The origin of taphophobia, or the fear of premature burial, began in Eastern Europe in the 17th or 18th century. Since doctors had no reliable touchstone for death, people in comas would often wake to find themselves in pine boxes buried six feet underground. They would howl in fear and pain, frightening those who might pass the cemeteries at the time. Sometimes they would manage to, “Kill Bill-style,” break through the wood of their coffins and tunnel to the surface. Scholars say that this is the origin of the vampire mythos that began in eastern Europe and moved into Germany and England, inspiring novels such as Bram Stoker’s Dracula.
Taphophobia has inspired several films over the years, including the aptly named Premature Burial by Roger Corman (1962), the Coen Brothers’ Blood Simple (1985), the pre-Deadpool Ryan Reynolds vehicle, Buried (2010), and a host of others. These films run the gamut of genres, from horror to thriller to romance. After all, Romeo and Juliet’s entire climax revolves around premature burial, right?_
The fear of being trapped, however, isn’t limited to a coffin or mausoleum. The Mayo Clinic refers to agoraphobia as “a type of anxiety disorder in which you fear and avoid places or situations that might cause you to panic and make you feel trapped, helpless or embarrassed.” This certainly broadens the spectrum of movies to include even comedies. Remember that group of high school misfits who find themselves trapped in a lunchroom on a Saturday with their principal? Of course, I’m referring to The Breakfast Club (1985).
One recent inductee into this list of “trapped” movies is from the master of “the twist,” M. Night Shyamalan. Old concerns a family who receives an excellent deal on a beach resort. The mother and father are approaching a divorce and want to have one last vacation together before announcing it to their children. Guy, the father (Gael García Bernal, The Motorcycle Diaries), is an insurance actuary who constantly fights a losing battle against the actuarial tables running through his head. His wife Prisca (Vicky Krieps, The Phantom Thread) is a museum curator suffering from a stomach tumor. The resort manager offers the family an opportunity to spend the day at one of the island’s “secrets,” a beautiful, private beach hidden from the rest of the resort. He only offers this excursion, free of charge, to his favorite guests. If this were a VH1 channel program, a pop-up reading “Watch for Falling Plot Twists Ahead” might appear at this point in the movie.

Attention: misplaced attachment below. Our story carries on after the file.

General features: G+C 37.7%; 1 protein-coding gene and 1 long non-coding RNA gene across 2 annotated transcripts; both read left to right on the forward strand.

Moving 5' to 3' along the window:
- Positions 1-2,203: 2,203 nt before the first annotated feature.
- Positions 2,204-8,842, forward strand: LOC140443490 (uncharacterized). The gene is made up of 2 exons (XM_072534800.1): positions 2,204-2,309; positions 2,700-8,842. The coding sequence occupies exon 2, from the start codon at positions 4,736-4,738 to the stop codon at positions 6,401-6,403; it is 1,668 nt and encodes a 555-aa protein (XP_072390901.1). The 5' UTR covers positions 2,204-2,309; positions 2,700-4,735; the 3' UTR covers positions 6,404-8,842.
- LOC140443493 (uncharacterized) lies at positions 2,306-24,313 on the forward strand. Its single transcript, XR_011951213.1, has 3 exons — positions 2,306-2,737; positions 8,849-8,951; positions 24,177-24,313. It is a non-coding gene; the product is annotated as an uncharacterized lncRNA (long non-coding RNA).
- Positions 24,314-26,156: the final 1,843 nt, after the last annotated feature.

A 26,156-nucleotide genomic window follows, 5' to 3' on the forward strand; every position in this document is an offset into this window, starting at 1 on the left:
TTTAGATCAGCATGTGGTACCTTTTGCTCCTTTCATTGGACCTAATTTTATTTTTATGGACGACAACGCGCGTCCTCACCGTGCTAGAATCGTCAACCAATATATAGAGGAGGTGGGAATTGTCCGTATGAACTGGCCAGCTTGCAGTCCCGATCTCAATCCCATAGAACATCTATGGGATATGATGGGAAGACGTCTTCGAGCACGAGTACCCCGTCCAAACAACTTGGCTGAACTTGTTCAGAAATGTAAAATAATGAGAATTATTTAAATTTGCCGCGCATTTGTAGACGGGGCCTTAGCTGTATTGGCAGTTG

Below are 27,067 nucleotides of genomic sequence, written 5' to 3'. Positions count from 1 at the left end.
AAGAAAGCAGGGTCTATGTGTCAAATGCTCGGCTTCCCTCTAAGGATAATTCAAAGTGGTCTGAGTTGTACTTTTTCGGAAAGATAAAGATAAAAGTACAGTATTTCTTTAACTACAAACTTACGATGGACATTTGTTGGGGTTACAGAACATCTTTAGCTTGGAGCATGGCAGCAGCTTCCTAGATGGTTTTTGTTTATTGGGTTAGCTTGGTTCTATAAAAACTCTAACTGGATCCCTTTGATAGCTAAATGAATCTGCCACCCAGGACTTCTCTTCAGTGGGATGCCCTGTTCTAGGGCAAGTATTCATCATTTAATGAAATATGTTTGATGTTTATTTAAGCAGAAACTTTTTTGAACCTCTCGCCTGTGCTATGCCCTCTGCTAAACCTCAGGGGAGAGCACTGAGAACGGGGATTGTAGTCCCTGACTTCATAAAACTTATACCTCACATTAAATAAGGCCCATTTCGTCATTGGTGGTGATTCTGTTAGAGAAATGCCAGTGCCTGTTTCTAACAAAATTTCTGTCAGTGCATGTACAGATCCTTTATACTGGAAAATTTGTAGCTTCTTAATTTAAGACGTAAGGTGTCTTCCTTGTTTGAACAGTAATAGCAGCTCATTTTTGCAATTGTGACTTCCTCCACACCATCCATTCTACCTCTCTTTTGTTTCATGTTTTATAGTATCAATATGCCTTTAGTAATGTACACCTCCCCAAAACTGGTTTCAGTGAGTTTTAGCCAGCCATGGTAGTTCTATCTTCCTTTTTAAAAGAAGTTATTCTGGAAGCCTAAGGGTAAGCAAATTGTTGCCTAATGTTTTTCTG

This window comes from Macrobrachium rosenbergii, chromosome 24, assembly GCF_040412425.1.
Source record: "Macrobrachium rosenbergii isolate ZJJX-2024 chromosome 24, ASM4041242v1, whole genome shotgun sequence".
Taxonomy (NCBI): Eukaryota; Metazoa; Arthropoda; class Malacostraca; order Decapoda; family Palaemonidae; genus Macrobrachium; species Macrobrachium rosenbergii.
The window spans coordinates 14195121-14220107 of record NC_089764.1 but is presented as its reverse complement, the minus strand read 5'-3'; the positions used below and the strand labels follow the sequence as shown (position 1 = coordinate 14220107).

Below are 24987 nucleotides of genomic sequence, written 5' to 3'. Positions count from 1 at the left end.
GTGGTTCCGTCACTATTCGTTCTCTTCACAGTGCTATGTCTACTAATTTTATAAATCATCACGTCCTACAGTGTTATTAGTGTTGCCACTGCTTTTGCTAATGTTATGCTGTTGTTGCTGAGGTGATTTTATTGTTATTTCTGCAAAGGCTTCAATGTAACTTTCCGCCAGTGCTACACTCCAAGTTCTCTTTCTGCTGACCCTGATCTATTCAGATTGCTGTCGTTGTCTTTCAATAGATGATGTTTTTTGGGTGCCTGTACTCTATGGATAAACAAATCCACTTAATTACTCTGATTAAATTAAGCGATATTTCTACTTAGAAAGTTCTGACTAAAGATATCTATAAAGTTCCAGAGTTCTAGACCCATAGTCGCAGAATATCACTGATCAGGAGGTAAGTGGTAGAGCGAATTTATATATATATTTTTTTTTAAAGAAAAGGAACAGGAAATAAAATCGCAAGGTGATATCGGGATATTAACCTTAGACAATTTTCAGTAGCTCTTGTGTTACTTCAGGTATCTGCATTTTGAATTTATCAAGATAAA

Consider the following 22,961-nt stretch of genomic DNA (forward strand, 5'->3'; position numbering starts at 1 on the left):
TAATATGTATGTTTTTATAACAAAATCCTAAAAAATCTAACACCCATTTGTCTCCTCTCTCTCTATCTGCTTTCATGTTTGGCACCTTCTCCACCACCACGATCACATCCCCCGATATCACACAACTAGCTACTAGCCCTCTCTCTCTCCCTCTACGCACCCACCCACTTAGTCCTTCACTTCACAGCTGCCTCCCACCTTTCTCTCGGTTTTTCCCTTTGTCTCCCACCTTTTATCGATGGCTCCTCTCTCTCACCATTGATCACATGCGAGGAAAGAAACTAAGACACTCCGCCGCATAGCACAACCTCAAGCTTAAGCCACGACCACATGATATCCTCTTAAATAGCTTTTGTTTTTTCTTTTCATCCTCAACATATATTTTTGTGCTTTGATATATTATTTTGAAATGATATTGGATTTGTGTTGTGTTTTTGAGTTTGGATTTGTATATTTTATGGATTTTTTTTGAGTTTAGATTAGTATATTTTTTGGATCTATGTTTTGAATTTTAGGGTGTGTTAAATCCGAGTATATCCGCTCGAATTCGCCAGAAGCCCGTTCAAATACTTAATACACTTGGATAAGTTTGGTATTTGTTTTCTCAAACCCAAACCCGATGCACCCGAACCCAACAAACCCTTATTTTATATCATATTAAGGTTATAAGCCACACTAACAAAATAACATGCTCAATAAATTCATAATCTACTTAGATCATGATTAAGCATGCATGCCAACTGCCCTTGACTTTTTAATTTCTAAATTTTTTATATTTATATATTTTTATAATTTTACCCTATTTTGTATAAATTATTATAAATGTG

The next day, a resort van driver (M. Night Shyamalan) delivers the family to the private beach where they meet the motley crew of Shyamalan’s ensemble. These actors/characters represent a diverse population racially and occupationally—a black rapper, British surgeon, Nigerian/British psychologist, Asian American nurse, Australian trophy wife, white American grandmother, along with the Mexican-American insurance actuary and Luxembourg museum curator. Guy’s and Prisca’s children, Trent and Maddox are there as well as another child, Kara. In the search for equity in film, it’s both smart and timely that Shyamalan devised his cast to appeal to all demographics.
Then we get to the backbone of the story, the reason why we will maintain the current mise en scene for almost the rest of the movie. For some reason, the combination of minerals on this beach causes organic matter to age much faster than normal, approximately one year for every thirty minutes. If the vacationers attempt to leave the beach through its entrance, they black out. If they swim out to sea, they die in the undertow. They are trapped in one of the most beautiful settings a person might imagine.
As the plot continues to unfold, we discover that most of them have some form of terminal or crippling illness. Like the equity in casting, we get a plethora of diseases, including schizophrenia, cancer, hypocalcemia (the body doesn’t store calcium correctly), epilepsy, and hemophilia. If this sounds all over the place, don’t worry. Unlike many of Shyamalan’s efforts since The Sixth Sense, there is a credible, if science-fictiony, explanation for it all. You’re not watching another The Happening.
Ultimately, I not only enjoyed the movie, but I loved all the behind-the-scenes features on the DVD. Hate him or love him, M. Night Shyamalan has a reason for everything he does as a filmmaker, and he’s willing to explain it all to you if you’re up for an extra forty minutes or so. He also introduces us to his very talented daughters, all of whom participate in various degrees in his work. I wish he’d spoken more about big pharma, a major character in the background of the film, but he probably thought he’d said enough. Instead, he poses a question. If this was your last night on earth, how would you spend it? Would you spend your time angry, or would you value each moment as a precious commodity? I think this movie has the answer. Keep your loved ones close. Treat others well. And watch for schizophrenic doctors off their meds. Especially if one has a knife.
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Cliff McClelland is a writer/director from the Dallas, Texas area. His published plays have been produced throughout the United States, Canada, and the U.K., and his feature film, From the Dark, is currently available on Tubi. Dust to Dust, his fantasy novel, was published by Scarsdale Publishers in May of 2021. McClelland has a
bachelor’s degree in English and a master’s degree in Interdisciplinary Humanities. He is married to Amanda McClelland and has three children—Devin, Amelia, and Greyson. His writing website is www.cemcclelland.com.